Auto Sales

A A A

DEFINITION

The major producers of domestic automobiles report sales monthly. These numbers are seasonally adjusted by the U.S. Department of Commerce and are available to the public one to five business days after the end of each month.

INVESTOPEDIA EXPLAINS

This release is critical to the financial markets because it is an excellent indicator of consumer demand. Car sales are extremely sensitive to changes in the economy.


RELATED TERMS
  1. Tariff

    A tax imposed on imported goods and services. Tariffs are used to restrict trade, ...
  2. John Elkann

    The chairman of Italian automaker Fiat. As a member of the powerful Agnelli ...
  3. Giuseppe Morchio

    An Italian executive who became CEO of Italian automaker Fiat in February 2 ...
  4. Available Seat Miles - ASM

    A measure of an airplane's carrying capacity available to generate revenue. ...
  5. Big Three

    A reference to the three largest automobile manufacturers in North America: ...
  6. Mass Customization

    The process of delivering wide-market goods and services that are modified to ...
  7. Autocorrelation

    A mathematical representation of the degree of similarity between a given time ...
  8. Voluntary Export Restraint - VER

    A trade restriction on the quantity of a good that an exporting country is allowed ...
  9. Earnings Per Share - EPS

    The portion of a company's profit allocated to each outstanding share of common ...
  10. Return On Investment - ROI

    A performance measure used to evaluate the efficiency of an investment or to ...
Related Articles
  1. Consumer Confidence: A Killer Statistic
    Retirement

    Consumer Confidence: A Killer Statistic

  2. Top 10 Ways To Get Top Dollar For Your ...
    Personal Finance

    Top 10 Ways To Get Top Dollar For Your ...

  3. Free Car Payment Insurance: What's The ...
    Budgeting

    Free Car Payment Insurance: What's The ...

  4. How To Get The Best Price On A New Car
    Personal Finance

    How To Get The Best Price On A New Car

  5. What are leading, lagging and coincident ...
    Investing

    What are leading, lagging and coincident ...

  6. The True Cost Of Owning A Car
    Insurance

    The True Cost Of Owning A Car

  7. Analyzing Auto Stocks
    Options & Futures

    Analyzing Auto Stocks

  8. Economics Basics
    Economics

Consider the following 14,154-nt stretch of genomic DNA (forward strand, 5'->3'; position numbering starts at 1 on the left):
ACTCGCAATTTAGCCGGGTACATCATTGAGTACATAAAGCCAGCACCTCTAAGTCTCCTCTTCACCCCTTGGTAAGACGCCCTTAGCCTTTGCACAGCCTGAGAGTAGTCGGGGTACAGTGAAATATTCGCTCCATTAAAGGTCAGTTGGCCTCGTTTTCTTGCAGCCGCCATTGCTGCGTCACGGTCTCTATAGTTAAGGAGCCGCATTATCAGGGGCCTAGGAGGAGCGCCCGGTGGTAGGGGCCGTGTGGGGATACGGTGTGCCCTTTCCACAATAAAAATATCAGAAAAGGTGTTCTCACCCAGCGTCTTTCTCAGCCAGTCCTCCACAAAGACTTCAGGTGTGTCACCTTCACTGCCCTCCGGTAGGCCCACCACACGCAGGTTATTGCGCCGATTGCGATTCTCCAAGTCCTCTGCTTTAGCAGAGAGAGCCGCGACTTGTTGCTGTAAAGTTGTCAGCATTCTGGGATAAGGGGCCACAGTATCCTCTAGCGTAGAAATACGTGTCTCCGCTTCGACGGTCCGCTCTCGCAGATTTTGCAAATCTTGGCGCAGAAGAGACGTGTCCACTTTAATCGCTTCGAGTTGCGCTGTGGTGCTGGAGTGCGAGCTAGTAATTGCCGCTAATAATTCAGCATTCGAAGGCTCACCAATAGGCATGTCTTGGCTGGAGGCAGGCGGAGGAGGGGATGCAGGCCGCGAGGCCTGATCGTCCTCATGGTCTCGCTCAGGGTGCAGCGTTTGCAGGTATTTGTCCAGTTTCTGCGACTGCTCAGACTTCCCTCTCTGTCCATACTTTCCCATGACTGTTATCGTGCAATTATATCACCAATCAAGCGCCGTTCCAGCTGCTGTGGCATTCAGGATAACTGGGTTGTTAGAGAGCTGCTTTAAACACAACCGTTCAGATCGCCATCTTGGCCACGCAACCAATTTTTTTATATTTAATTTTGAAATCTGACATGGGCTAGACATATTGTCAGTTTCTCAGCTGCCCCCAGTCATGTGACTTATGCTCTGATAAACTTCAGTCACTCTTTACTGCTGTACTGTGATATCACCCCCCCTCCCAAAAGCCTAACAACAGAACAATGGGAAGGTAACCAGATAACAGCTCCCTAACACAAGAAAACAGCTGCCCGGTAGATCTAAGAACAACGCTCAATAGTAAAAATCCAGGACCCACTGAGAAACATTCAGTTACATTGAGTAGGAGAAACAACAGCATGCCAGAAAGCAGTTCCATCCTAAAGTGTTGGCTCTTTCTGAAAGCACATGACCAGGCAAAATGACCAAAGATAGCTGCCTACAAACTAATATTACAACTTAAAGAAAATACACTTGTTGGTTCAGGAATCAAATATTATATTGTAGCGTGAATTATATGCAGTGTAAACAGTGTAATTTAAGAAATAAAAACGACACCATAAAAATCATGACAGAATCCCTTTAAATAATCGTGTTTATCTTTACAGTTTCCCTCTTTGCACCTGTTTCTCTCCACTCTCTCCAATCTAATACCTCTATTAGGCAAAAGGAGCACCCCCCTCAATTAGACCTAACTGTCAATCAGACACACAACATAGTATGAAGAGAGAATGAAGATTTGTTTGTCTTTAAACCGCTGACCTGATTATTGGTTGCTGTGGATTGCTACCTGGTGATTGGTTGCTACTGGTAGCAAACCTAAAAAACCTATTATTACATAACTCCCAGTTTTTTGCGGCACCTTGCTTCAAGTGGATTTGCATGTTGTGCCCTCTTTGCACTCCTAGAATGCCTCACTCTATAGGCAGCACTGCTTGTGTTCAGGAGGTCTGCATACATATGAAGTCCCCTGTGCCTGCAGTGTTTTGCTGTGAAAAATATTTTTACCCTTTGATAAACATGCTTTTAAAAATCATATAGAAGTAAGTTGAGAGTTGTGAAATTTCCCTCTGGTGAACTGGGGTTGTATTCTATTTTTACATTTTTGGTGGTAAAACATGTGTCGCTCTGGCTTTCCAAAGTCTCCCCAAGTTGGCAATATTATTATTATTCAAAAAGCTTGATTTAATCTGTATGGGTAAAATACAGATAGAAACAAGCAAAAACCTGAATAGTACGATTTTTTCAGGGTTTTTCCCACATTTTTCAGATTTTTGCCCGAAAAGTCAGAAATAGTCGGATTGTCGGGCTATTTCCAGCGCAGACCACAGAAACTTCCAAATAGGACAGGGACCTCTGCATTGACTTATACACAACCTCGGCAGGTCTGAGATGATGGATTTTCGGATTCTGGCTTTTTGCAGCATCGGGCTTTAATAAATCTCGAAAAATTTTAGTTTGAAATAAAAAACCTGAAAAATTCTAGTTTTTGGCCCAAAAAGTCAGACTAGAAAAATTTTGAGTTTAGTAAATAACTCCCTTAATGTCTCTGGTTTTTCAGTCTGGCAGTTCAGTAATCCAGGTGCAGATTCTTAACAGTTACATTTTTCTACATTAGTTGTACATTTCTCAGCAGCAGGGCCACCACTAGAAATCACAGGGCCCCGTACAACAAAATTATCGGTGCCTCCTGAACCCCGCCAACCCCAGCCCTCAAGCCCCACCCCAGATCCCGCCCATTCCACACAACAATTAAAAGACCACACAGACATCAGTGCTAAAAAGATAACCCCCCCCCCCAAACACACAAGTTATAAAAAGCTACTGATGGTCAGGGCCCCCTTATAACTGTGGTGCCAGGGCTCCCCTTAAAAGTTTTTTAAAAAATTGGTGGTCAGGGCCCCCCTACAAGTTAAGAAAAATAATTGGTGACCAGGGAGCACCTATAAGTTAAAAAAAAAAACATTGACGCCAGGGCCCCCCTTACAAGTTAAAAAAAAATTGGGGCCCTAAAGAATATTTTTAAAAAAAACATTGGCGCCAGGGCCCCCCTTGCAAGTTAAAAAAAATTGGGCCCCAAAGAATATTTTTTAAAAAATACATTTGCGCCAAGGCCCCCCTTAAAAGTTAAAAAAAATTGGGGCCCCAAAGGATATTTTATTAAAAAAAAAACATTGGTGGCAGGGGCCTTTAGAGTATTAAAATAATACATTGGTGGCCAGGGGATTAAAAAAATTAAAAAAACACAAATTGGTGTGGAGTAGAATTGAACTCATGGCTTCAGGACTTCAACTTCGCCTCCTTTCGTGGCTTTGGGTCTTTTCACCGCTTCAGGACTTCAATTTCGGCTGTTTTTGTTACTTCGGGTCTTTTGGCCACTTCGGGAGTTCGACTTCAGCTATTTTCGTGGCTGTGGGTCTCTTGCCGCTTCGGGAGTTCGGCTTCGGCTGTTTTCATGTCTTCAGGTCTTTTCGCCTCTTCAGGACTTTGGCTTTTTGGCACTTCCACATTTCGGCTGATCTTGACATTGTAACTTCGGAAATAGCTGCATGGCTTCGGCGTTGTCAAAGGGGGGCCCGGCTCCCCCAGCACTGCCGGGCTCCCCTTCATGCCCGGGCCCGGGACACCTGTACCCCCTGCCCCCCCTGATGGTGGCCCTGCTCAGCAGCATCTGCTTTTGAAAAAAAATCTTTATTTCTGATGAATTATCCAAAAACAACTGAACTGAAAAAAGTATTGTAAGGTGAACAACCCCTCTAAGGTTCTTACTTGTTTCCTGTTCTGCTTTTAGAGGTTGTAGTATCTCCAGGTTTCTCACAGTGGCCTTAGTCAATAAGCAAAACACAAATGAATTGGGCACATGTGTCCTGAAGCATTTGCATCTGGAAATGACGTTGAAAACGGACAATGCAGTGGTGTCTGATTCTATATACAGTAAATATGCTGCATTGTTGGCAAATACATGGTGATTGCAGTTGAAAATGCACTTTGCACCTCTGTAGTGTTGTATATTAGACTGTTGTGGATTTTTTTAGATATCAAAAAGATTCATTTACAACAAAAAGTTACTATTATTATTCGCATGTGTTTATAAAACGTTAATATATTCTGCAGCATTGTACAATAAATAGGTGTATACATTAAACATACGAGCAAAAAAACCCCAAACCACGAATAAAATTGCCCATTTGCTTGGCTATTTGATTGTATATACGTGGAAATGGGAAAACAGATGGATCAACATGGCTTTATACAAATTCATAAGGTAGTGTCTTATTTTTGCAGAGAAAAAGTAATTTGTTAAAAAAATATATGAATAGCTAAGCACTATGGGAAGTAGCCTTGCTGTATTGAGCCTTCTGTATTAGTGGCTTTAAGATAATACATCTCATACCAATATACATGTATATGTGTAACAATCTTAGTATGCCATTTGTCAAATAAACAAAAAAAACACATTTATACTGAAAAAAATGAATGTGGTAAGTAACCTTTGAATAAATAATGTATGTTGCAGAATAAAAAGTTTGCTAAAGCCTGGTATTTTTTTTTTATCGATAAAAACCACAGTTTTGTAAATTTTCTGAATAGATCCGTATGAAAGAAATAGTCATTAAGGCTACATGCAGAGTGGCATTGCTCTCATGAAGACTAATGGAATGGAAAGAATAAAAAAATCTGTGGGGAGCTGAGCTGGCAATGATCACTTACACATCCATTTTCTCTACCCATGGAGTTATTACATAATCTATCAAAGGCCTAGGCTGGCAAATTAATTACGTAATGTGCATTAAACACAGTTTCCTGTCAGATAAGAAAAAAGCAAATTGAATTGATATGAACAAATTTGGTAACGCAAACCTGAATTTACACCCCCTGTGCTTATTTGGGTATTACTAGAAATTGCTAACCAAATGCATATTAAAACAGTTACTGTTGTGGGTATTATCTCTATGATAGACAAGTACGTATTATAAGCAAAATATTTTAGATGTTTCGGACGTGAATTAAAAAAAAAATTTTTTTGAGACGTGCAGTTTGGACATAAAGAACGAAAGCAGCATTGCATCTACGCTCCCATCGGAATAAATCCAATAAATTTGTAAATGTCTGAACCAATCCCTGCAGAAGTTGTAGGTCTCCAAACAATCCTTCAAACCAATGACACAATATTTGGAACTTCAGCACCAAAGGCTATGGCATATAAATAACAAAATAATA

Economics Basics

  9. Economic Indicators To Know
    Retirement

    Economic Indicators To Know

  10. Industry Handbook
    Investing Basics

    Industry Handbook

comments powered by Disqus
Hot Definitions
  1. Amplitude

    The difference in price from the midpoint of a trough to the midpoint of a peak of a security. Amplitude is positive when calculating a bullish retracement (when calculating from trough to peak) and negative when calculating a bearish retracement (when calculating from peak to trough).
  2. Ascending Triangle

    A bullish chart pattern used in technical analysis that is easily recognizable by the distinct shape created by two trendlines. In an ascending triangle, one trendline is drawn horizontally at a level that has historically prevented the price from heading higher, while the second trendline connects a series of increasing troughs.
  3. National Best Bid and Offer - NBBO

    A term applying to the SEC requirement that brokers must guarantee customers the best available ask price when they buy securities and the best available bid price when they sell securities.
  4. Maintenance Margin

    The minimum amount of equity that must be maintained in a margin account. In the context of the NYSE and FINRA, after an investor has bought securities on margin, the minimum required level of margin is 25% of the total market value of the securities in the margin account.
  5. Leased Bank Guarantee

    A bank guarantee that is leased to a third party for a specific fee. The issuing bank will conduct due diligence on the creditworthiness of the customer looking to secure a bank guarantee, then lease a guarantee to that customer for a set amount of money and over a set period of time, typically less than two years.
  6. Degree Of Financial Leverage - DFL

    A ratio that measures the sensitivity of a company’s earnings per share (EPS) to fluctuations in its operating income, as a result of changes in its capital structure. Degree of Financial Leverage (DFL) measures the percentage change in EPS for a unit change in earnings before interest and taxes (EBIT).
Trading Center